Secuado FDA Approval History
Last updated by Judith Stewart, BPharm on Feb 27, 2020.
Secuado (asenapine) is a transdermal atypical antipsychotic formulation indicated for the treatment of adults with schizophrenia.
- Secuado is the first-and-only schizophrenia treatment approved as a transdermal patch formulation.
- Asenapine, the atypical antipsychotic contained in Secuado, is also available as a sublingual tablet formulation under the brand name Saphris.
- Secuado patches are applied to the skin (hip, abdomen, upper arm, or upper back area) every 24 hours.
- The efficacy of Secuado was established on the basis of efficacy data from trials with sublingual asenapine, and the results of a 6-week clinical study that demonstrated statistical superiority to placebo in Positive and Negative Syndrome Scale (PANSS) and Clinical Global Impressions-Severity (CGI-S) scores. The safety profile of Secuado was consistent with data from trials with sublingual asenapine.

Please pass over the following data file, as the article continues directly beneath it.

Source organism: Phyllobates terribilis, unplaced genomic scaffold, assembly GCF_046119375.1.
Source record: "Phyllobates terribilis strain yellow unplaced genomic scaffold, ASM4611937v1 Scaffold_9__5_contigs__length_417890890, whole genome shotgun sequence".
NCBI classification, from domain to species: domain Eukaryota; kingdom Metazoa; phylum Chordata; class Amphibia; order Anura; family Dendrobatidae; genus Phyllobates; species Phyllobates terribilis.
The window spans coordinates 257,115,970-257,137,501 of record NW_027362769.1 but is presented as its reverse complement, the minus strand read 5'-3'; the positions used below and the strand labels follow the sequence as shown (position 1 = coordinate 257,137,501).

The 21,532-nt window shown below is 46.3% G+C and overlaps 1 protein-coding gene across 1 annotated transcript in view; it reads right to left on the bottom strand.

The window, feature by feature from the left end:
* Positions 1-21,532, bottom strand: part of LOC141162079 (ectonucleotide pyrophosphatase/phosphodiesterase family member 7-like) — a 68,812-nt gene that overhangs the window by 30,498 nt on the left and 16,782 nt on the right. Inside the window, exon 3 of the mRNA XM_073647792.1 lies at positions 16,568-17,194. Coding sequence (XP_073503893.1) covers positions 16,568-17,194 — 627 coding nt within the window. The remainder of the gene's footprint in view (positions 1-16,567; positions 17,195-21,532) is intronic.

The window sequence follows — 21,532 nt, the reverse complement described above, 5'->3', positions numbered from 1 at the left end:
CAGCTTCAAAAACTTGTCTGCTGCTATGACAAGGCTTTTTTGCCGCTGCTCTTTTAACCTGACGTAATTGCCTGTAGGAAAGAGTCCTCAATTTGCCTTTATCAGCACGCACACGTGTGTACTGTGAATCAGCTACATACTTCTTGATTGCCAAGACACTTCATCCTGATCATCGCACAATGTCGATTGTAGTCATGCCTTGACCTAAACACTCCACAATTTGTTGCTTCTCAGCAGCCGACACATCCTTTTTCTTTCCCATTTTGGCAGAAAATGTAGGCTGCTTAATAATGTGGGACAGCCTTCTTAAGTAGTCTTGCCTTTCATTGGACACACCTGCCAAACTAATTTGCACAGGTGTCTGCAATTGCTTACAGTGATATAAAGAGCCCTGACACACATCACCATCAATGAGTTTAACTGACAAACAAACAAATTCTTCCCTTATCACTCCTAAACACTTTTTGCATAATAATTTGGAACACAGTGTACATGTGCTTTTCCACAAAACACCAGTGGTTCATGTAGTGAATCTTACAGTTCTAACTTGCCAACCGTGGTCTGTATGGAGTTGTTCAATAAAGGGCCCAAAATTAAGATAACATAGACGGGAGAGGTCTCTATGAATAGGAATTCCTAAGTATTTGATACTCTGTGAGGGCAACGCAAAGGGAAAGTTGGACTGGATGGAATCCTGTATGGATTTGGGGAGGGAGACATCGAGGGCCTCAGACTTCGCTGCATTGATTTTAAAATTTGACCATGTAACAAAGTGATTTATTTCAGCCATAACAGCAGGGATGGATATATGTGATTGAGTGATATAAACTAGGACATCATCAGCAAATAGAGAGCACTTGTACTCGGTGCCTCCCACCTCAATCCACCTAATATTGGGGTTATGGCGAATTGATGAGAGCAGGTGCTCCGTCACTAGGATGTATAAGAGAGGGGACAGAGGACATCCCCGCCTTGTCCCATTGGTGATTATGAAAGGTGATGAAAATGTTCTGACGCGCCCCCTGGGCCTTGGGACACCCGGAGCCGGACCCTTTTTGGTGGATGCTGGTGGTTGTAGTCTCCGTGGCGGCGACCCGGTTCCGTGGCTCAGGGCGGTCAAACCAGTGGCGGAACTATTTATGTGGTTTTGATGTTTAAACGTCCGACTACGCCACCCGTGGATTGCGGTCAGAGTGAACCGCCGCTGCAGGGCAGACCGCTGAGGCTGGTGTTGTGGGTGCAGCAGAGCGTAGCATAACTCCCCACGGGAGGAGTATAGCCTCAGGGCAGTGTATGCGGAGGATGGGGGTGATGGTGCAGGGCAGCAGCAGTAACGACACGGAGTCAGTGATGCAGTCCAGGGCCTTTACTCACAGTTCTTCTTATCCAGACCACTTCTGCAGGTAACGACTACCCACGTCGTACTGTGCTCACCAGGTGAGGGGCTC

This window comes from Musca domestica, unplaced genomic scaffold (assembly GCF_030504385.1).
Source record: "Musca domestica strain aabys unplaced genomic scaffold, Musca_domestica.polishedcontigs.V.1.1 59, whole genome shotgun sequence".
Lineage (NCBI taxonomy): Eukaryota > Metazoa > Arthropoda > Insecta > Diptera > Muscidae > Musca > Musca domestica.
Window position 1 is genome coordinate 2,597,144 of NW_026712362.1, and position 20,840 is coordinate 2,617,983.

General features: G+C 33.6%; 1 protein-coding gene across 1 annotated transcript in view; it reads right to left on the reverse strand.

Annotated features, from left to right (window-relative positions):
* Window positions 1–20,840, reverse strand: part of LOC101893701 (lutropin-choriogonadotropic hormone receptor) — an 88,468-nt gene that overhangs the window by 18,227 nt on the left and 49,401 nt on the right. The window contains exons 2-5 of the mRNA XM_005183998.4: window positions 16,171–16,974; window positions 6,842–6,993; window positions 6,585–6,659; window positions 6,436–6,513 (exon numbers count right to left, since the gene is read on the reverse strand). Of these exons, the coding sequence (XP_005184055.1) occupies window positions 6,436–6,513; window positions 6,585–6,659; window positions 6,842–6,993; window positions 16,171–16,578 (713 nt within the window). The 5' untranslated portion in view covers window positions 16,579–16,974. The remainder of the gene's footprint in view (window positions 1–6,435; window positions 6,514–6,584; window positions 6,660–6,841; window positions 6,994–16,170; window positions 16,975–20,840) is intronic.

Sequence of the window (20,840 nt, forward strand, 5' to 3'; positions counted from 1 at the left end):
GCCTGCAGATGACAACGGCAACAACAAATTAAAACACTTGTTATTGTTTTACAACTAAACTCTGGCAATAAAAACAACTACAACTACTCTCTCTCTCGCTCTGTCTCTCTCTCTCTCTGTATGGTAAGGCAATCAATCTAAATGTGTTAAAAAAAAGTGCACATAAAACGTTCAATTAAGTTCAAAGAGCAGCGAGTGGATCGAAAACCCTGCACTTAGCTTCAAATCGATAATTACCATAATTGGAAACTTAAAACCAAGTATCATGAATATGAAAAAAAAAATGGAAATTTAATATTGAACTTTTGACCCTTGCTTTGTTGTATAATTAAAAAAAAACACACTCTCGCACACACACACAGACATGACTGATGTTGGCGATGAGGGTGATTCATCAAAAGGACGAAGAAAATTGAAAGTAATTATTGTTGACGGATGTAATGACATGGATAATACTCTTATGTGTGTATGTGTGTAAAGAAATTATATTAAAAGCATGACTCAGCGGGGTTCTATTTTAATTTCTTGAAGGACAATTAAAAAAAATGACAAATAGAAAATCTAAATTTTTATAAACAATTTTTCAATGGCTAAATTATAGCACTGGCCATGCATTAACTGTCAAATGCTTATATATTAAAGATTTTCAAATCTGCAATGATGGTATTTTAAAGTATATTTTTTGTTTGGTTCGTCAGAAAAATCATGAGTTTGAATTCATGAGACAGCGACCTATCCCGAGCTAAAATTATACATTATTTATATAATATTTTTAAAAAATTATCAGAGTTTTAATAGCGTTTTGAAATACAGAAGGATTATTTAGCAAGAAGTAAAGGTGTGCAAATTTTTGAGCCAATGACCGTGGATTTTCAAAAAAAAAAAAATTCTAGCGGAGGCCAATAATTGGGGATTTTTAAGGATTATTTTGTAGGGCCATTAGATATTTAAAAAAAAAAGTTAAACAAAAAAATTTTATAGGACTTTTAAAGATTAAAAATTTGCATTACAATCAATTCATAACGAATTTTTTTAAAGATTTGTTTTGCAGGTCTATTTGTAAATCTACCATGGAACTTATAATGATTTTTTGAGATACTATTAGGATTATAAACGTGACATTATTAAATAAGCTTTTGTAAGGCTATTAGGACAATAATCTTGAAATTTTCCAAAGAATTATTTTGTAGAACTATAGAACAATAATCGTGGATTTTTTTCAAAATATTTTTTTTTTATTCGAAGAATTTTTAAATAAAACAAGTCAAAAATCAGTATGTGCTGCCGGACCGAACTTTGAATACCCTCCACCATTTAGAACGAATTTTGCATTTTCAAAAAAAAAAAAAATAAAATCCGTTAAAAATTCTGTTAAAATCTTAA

- The Secuado product label carries a boxed warning advising healthcare providers of the increased risk of death in elderly people with dementia-related psychosis. Common side effects include extrapyramidal disorder, application site reaction, and weight gain.
Development timeline for Secuado
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